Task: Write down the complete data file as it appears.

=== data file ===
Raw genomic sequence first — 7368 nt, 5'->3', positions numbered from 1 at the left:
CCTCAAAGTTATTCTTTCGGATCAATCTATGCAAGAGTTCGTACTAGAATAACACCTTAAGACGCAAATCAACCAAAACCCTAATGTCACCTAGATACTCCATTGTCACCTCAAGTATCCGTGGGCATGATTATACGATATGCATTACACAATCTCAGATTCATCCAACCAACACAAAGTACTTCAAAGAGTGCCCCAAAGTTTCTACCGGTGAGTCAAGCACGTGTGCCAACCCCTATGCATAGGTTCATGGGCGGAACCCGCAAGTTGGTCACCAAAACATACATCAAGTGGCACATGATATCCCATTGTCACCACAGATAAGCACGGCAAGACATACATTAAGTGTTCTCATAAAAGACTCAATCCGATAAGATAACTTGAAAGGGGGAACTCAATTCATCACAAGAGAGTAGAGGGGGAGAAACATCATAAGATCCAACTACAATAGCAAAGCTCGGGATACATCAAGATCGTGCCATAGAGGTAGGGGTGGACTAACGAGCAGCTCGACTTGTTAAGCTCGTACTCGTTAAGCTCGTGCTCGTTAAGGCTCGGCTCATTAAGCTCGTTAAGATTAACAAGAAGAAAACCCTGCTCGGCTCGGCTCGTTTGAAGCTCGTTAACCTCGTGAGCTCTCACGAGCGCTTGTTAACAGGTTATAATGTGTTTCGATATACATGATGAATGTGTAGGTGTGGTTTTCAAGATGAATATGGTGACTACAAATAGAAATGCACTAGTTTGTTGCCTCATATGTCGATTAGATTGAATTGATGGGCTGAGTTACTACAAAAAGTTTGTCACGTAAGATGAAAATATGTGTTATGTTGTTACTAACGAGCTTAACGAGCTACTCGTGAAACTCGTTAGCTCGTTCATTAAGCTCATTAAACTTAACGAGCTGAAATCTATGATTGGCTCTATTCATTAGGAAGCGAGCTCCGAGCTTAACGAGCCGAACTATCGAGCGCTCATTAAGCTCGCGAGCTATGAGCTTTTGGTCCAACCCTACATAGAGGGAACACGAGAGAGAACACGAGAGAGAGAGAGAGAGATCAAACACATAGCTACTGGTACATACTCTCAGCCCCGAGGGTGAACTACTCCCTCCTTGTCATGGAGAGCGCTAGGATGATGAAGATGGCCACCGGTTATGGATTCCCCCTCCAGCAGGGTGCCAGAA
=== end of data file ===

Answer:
Raw genomic sequence first — 7368 nt, 5'->3', positions numbered from 1 at the left:
CCTCAAAGTTATTCTTTCGGATCAATCTATGCAAGAGTTCGTACTAGAATAACACCTTAAGACGCAAATCAACCAAAACCCTAATGTCACCTAGATACTCCATTGTCACCTCAAGTATCCGTGGGCATGATTATACGATATGCATTACACAATCTCAGATTCATCCAACCAACACAAAGTACTTCAAAGAGTGCCCCAAAGTTTCTACCGGTGAGTCAAGCACGTGTGCCAACCCCTATGCATAGGTTCATGGGCGGAACCCGCAAGTTGGTCACCAAAACATACATCAAGTGGCACATGATATCCCATTGTCACCACAGATAAGCACGGCAAGACATACATTAAGTGTTCTCATAAAAGACTCAATCCGATAAGATAACTTGAAAGGGGGAACTCAATTCATCACAAGAGAGTAGAGGGGGAGAAACATCATAAGATCCAACTACAATAGCAAAGCTCGGGATACATCAAGATCGTGCCATAGAGGTAGGGGTGGACTAACGAGCAGCTCGACTTGTTAAGCTCGTACTCGTTAAGCTCGTGCTCGTTAAGGCTCGGCTCATTAAGCTCGTTAAGATTAACAAGAAGAAAACCCTGCTCGGCTCGGCTCGTTTGAAGCTCGTTAACCTCGTGAGCTCTCACGAGCGCTTGTTAACAGGTTATAATGTGTTTCGATATACATGATGAATGTGTAGGTGTGGTTTTCAAGATGAATATGGTGACTACAAATAGAAATGCACTAGTTTGTTGCCTCATATGTCGATTAGATTGAATTGATGGGCTGAGTTACTACAAAAAGTTTGTCACGTAAGATGAAAATATGTGTTATGTTGTTACTAACGAGCTTAACGAGCTACTCGTGAAACTCGTTAGCTCGTTCATTAAGCTCATTAAACTTAACGAGCTGAAATCTATGATTGGCTCTATTCATTAGGAAGCGAGCTCCGAGCTTAACGAGCCGAACTATCGAGCGCTCATTAAGCTCGCGAGCTATGAGCTTTTGGTCCAACCCTACATAGAGGGAACACGAGAGAGAACACGAGAGAGAGAGAGAGAGATCAAACACATAGCTACTGGTACATACTCTCAGCCCCGAGGGTGAACTACTCCCTCCTTGTCATGGAGAGCGCTAGGATGATGAAGATGGCCACCGGTTATGGATTCCCCCTCCAGCAGGGTGCCAGAA